We break down the do’s and don’ts of medication disposal and offer nearby resources.
Is your medicine cabinet overflowing with expired prescriptions or over-the-counter remedies you don’t need or use anymore? It’s time to give it a spring-cleaning, but there’s a safe way to do it. Here’s how:
Don’t pour meds down the drain or flush down the toilet; this can be harmful to the environment.
Where can I take expired meds?
Take unused meds to any one of Tennessee’s Permanent Prescription Drug Take-Back Boxes located around the state. Or in Nashville, head to one of the Metro Police Precincts listed here.
What can I drop in the Take-Back Boxes?
At these boxes, you can dispose of prescriptions and over-the counter meds. Liquid medications should be in leak-proof containers. Pills can be in any packaging, even a plastic bag. Medicated ointments or drops can also be placed here. And so can unused or expired pet medications.
What’s not allowed?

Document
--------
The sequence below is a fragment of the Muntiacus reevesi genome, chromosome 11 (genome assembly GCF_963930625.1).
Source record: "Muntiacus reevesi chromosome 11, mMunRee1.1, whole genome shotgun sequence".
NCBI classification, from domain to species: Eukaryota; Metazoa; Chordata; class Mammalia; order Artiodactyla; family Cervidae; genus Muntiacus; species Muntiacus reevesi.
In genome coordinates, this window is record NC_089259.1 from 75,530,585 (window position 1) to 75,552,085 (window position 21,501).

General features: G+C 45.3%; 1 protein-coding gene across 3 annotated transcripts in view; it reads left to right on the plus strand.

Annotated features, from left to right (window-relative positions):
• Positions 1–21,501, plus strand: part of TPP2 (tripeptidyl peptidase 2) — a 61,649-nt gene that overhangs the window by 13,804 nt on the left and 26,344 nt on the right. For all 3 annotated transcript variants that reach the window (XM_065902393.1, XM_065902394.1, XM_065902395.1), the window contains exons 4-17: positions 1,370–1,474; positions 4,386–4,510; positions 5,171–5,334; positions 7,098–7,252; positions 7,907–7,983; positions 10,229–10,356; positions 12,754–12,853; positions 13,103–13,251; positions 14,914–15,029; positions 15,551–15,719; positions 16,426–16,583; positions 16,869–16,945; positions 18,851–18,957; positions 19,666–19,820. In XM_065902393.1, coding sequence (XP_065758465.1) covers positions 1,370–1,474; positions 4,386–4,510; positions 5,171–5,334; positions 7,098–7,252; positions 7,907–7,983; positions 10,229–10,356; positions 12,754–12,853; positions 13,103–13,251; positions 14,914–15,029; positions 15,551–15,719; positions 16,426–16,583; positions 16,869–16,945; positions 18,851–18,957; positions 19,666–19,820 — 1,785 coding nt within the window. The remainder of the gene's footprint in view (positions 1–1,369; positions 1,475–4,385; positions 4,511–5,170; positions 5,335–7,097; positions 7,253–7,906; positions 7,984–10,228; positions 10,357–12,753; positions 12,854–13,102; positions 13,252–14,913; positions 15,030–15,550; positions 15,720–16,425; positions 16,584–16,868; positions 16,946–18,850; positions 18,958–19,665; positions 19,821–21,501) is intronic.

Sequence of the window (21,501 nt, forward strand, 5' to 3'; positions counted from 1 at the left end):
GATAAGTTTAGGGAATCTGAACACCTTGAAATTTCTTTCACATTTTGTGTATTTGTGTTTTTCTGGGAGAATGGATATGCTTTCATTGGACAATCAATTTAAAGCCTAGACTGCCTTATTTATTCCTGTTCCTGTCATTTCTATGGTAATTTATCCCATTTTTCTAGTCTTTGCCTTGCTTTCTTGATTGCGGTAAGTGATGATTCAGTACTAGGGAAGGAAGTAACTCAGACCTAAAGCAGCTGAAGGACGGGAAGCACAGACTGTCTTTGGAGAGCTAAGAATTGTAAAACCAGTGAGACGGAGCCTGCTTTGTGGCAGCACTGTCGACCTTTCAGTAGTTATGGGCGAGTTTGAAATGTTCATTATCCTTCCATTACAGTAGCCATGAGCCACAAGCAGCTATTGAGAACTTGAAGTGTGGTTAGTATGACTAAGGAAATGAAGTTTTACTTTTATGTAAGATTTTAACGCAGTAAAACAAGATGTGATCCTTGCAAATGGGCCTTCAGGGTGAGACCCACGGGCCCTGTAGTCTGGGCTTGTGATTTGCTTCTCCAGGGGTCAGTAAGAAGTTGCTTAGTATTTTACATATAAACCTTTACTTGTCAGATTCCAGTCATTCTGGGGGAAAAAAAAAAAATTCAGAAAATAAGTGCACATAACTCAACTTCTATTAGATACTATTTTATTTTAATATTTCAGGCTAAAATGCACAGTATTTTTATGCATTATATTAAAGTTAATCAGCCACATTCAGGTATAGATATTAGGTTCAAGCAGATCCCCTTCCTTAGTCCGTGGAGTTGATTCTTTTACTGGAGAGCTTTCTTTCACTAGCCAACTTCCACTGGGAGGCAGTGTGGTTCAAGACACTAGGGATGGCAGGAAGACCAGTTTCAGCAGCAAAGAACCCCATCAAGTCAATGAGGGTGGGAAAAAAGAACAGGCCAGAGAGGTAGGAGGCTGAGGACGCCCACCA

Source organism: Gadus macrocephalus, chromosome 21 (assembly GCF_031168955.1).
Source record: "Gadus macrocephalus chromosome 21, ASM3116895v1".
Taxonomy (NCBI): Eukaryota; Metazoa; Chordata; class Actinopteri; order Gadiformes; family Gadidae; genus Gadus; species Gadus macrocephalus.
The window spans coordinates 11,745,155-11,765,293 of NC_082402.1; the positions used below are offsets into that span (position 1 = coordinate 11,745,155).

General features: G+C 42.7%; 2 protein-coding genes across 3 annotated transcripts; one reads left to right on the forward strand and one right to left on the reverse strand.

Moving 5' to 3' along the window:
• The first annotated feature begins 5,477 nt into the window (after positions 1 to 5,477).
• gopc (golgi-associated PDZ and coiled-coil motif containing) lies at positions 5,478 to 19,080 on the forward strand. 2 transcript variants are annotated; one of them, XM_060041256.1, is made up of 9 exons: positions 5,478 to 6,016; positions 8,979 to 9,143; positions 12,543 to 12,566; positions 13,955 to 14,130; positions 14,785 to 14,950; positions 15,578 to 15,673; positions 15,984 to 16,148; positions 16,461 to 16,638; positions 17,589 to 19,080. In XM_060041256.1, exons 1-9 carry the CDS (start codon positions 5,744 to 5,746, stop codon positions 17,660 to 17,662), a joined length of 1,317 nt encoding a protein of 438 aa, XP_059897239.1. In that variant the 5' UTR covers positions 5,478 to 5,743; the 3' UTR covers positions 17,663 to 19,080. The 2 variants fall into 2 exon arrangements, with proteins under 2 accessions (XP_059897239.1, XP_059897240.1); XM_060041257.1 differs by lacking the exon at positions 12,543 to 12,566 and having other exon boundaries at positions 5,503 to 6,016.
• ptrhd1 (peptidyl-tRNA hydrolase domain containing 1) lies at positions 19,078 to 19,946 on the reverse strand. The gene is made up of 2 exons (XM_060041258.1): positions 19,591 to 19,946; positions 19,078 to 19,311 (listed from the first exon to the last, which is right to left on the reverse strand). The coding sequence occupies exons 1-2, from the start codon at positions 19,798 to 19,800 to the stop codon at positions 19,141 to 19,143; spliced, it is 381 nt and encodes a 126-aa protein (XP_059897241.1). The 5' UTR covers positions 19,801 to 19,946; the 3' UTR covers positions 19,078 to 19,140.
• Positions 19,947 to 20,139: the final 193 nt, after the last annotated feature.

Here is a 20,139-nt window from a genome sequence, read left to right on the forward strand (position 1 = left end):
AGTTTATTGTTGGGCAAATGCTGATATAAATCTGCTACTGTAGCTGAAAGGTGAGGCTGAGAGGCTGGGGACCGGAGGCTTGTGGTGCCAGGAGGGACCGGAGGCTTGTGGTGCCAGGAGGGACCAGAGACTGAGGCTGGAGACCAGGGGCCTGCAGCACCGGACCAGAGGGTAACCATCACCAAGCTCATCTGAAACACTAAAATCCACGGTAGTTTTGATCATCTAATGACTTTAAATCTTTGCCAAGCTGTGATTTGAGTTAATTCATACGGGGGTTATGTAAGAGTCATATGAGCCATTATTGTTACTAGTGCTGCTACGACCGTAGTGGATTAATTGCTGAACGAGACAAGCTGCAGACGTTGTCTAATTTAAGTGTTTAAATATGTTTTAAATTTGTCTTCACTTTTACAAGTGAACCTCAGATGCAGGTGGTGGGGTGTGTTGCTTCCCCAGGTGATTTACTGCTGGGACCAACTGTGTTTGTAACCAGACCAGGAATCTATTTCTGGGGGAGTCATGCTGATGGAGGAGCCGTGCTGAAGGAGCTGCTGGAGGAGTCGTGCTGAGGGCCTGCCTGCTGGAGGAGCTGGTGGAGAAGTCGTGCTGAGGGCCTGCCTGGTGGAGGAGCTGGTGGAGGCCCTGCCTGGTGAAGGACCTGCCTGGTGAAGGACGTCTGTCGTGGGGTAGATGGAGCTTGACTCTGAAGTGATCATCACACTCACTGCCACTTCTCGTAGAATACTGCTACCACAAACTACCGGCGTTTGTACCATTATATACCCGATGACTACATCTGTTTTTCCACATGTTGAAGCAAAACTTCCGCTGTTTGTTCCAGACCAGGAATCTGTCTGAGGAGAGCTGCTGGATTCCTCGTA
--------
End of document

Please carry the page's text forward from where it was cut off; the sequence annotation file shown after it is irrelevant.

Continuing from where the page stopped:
Do not dispose of personal care products, blood sugar equipment, thermometers, IV bags, needles or sharps. If you need to dispose of needles or sharps, follow these FDA rules.
How can I dispose of meds at home?
For safe at-home disposal of over-the-counter or prescription medications, consider the following solutions from the Tennessee Poison Center:
- Keep medications in their original child-proof containers. For privacy, cross out personal information or peel off the label.
- Before tossing, mix cat litter or coffee grounds — something undesirable — in with the medication. Add a small amount of water to pills or capsules to dissolve them.
- Place liquid medication bottles inside plastic bags to prevent leaks, and be careful with glass bottles.
- Find a way to conceal medications, and place in the trash only on garbage day.
For more information or in the event of an emergency, contact the Poison Help Hotline 1-800-222-1222.